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  • Dr. Heather Robinson, ND

The 'S' Word: The Impact of Stress on Your Immune System


Do you get sick more than you should? You take Vitamin C, echinacea, drink water, but still get multiple colds a year.

Stress. We all know the word, but really when it comes down to it, it is caused by different sources and manifests differently in each person. Generally, stress gets a bit of a bad rap, however it is absolutely necessary for survival; the fight or flight response, for example, is an acute state of ‘stress’ which allows our bodies to act or react most efficiently to ensure our survival (oh, there’s a bear, I should run). For the most part, people who will be reading this do not have reason to be in this survival mode very often. The problem is, is that many of us have simulated a constant state of being like this due to the nature of our society: the pressure from our jobs, school, phones, social media etc. We may not even realize that there is a low level of problematic stress constantly in our lives. There are COUNTLESS effects stress has on our bodies and minds, however this will focus on a few points of how it affects our immune system and what you can do to help keep yourself healthy and happy this season!


What Long-term Stress Does

In an acute (short-term) stressful situation, the physical release of neurotransmitters, hormones, peptides and inflammatory markers actually preserve the immune system. It is thought that over the course of evolution our body has learned to release these substances into our circulation to recruit our bodily systems to help defend. However, when these are constantly circulating in our body due to perceived constant threat, we see physical changes. Inflammatory mediators which are the ‘domain of the immune system’ have recently been demonstrated to be released into the body due to psychological stress. This can look like:

  • Difficulty falling or staying asleep (circadian cortisol rhythm dysregulation). We all know how easy it is to get sick when our sleep isn’t up to par.

  • Frequent colds or flus (suppression of white blood cell distribution).

  • Reactivation of viruses such as herpes virus (ie. cold sores) and even progression of cancer.

How to Manage Stress to Get and Stay Healthy

  1. Meditation (refer to our Meditation App Review): There are studies that demonstrate there is a significant difference in the number of antibodies (what our immune system uses to defend us) between people who meditated for 8 weeks and those who did not.

  2. Adrenal gland support: Using botanicals such as Withania or Eleuthrococcus or vitamins such as Magnesium and Vitamin C, we are able to support the adrenal glands which are the main producers of cortisol”. Dose and form are important in their success, so book an appointment with an intern before self-prescribing!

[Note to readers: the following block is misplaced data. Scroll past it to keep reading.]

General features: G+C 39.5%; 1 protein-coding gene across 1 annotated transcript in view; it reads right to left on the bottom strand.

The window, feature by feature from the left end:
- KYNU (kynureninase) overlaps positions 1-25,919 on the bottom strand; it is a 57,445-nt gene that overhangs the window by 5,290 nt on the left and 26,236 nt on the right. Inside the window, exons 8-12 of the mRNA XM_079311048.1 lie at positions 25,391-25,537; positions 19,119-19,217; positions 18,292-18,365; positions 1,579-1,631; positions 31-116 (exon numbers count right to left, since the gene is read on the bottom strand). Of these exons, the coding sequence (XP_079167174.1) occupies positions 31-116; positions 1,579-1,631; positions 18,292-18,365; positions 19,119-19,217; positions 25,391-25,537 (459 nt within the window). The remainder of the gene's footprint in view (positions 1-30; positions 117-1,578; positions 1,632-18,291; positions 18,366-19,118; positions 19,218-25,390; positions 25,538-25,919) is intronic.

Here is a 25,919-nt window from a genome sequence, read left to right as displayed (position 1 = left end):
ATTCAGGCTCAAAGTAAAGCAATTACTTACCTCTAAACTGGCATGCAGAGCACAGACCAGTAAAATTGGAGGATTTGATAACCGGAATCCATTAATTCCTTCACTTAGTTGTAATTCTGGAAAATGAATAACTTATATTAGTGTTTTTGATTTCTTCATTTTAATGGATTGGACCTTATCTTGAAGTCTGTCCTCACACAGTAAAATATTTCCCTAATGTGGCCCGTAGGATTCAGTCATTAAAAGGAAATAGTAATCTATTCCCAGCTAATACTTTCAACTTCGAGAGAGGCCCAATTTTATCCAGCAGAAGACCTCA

3. Getting good quality and quantity of sleep: This sounds obvious, but stress can effect sleep for many people; it is important because while we sleep well, our immune cells are able to differentiate and travel to appropriate places in our body to help our defense system. Refer to the previous article on Sleep for tips to a more restful sleep in a stressful environment.

Resources

1) Besedovsky, Luciana, Tanja Lange, and Jan Born. "Sleep and immune function." Pflügers Archiv-European Journal of Physiology 463.1 (2012): 121-137.

2) Davidson, Richard J., et al. "Alterations in brain and immune function produced by mindfulness meditation." Psychosomatic medicine 65.4 (2003): 564-570.

3) Dhabhar, Firdaus S. "Enhancing versus suppressive effects of stress on immune function: implications for immunoprotection and immunopathology."Neuroimmunomodulation 16.5 (2009): 300-317.

4) Dhabhar FS, McEwen BS: Acute stress enhances while chronic stress suppresses immune function in vivo: a potential role for leukocyte trafficking. Brain Behav Immun 1997;11:286–306.

5) Kelley, K. W. "Stress and immune function: a bibliographic review." Ann. Rech. Vet 11.4 (1980): 445-478.

6) Marketon, Jeanette I. Webster, and Ronald Glaser. "Stress hormones and immune function." Cellular immunology 252.1 (2008): 16-26.

#Stress #sick #colds #immunesystem #naturopathicmedicine #adrenal #sleep #meditation #flu

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Disclaimer: Any information on this website is for informational purposes only and are not intended to be used in place of professional medical advice.

Always seek the advice of a qualified health care practitioner with any questions or health concerns you may have.

 

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